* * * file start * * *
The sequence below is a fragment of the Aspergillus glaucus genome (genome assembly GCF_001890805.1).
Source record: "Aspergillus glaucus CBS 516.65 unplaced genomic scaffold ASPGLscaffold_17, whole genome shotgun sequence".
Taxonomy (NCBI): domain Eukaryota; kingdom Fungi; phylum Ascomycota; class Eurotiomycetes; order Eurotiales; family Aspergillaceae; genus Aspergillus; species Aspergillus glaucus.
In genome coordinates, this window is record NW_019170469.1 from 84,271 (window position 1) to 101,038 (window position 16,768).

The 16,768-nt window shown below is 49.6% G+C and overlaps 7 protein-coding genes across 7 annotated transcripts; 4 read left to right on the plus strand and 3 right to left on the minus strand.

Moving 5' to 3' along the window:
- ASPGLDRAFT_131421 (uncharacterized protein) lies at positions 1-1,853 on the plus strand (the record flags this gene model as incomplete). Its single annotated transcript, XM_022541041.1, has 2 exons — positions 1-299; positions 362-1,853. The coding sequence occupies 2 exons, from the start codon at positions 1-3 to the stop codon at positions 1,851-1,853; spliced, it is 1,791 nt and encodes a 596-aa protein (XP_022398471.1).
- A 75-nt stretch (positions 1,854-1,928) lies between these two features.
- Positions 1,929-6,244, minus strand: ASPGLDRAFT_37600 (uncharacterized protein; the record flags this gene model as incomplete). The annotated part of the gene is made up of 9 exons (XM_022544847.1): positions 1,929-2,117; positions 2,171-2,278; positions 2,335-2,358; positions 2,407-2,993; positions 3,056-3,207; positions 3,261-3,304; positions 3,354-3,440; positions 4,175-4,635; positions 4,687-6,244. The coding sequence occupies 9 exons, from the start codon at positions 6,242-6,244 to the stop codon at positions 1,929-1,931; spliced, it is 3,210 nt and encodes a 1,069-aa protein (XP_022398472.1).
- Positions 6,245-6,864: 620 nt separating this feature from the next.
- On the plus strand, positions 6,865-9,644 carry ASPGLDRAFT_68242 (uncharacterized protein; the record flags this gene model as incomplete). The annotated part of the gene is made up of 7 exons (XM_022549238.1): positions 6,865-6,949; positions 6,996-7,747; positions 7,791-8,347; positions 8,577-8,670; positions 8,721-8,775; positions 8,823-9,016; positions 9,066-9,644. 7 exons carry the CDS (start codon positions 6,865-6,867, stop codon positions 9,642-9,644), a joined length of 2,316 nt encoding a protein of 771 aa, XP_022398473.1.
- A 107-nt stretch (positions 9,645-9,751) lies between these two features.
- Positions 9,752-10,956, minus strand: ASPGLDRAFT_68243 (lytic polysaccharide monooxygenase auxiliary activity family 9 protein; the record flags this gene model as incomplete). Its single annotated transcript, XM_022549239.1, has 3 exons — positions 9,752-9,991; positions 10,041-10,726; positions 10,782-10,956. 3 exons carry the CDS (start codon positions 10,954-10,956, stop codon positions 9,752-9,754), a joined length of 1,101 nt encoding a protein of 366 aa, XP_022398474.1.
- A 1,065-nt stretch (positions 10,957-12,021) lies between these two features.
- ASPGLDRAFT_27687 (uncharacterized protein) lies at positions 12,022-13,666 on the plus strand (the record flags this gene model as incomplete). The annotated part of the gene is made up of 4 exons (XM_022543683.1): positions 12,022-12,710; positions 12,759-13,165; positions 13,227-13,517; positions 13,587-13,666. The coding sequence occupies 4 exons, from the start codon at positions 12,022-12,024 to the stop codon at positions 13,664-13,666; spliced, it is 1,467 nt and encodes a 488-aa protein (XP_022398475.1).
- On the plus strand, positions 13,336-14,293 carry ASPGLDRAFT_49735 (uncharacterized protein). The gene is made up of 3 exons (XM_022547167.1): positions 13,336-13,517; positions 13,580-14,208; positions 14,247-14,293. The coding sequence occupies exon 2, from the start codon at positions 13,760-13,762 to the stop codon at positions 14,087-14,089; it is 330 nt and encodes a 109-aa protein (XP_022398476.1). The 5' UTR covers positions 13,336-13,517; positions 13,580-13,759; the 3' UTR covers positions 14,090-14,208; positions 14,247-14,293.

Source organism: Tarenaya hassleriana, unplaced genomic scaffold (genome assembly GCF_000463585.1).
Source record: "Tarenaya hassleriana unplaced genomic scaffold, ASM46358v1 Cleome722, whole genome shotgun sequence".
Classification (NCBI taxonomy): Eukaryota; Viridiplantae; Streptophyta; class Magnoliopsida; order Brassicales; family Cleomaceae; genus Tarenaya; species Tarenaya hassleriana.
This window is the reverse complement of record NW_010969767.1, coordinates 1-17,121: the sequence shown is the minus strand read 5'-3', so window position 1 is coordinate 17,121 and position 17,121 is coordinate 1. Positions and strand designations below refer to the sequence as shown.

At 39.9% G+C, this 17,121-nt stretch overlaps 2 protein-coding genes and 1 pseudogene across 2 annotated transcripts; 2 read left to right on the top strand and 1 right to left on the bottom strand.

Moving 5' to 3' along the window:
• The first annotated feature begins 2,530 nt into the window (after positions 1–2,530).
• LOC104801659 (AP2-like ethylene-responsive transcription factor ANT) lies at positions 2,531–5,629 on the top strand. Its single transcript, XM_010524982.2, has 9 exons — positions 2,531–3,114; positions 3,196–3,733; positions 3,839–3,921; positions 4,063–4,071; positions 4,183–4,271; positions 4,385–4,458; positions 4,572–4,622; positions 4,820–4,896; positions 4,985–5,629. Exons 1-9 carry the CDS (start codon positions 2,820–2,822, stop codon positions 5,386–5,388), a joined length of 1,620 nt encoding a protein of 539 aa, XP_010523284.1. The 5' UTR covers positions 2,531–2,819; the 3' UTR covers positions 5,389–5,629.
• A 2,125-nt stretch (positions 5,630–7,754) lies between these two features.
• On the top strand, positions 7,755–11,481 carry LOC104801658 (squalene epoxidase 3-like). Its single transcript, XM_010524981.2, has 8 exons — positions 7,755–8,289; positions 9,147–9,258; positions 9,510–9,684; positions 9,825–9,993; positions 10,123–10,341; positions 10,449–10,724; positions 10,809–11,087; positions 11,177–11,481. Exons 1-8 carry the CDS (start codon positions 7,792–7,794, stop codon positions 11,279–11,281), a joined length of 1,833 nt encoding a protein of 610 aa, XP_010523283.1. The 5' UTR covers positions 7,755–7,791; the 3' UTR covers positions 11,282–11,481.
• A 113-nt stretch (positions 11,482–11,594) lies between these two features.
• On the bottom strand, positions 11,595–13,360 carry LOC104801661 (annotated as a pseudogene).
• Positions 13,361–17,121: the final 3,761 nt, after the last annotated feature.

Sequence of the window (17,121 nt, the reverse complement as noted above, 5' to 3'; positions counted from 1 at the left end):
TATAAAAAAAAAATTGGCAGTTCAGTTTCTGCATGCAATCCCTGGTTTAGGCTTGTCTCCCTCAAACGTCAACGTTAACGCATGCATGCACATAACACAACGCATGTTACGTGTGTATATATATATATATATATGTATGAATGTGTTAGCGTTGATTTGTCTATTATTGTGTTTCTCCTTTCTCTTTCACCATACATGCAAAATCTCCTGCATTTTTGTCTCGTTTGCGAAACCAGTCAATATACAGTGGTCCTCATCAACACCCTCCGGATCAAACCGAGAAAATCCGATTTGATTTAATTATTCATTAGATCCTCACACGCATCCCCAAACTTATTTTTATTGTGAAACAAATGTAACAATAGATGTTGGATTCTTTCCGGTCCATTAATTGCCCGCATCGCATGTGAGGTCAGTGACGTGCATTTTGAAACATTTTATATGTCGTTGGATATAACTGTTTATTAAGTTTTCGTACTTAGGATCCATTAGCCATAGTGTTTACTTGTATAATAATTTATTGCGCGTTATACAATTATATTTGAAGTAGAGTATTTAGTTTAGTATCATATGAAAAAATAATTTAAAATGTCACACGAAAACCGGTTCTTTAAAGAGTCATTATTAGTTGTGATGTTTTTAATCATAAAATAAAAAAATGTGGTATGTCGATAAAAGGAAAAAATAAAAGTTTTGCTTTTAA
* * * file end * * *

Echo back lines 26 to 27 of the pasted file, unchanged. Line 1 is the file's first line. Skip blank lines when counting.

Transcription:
• On the top strand, positions 7,755–11,481 carry LOC104801658 (squalene epoxidase 3-like). Its single transcript, XM_010524981.2, has 8 exons — positions 7,755–8,289; positions 9,147–9,258; positions 9,510–9,684; positions 9,825–9,993; positions 10,123–10,341; positions 10,449–10,724; positions 10,809–11,087; positions 11,177–11,481. Exons 1-8 carry the CDS (start codon positions 7,792–7,794, stop codon positions 11,279–11,281), a joined length of 1,833 nt encoding a protein of 610 aa, XP_010523283.1. The 5' UTR covers positions 7,755–7,791; the 3' UTR covers positions 11,282–11,481.
• A 113-nt stretch (positions 11,482–11,594) lies between these two features.